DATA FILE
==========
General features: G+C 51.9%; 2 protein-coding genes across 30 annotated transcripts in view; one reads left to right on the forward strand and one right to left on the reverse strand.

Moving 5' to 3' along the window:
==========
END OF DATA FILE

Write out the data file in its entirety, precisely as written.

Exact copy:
General features: G+C 51.9%; 2 protein-coding genes across 30 annotated transcripts in view; one reads left to right on the forward strand and one right to left on the reverse strand.

Moving 5' to 3' along the window: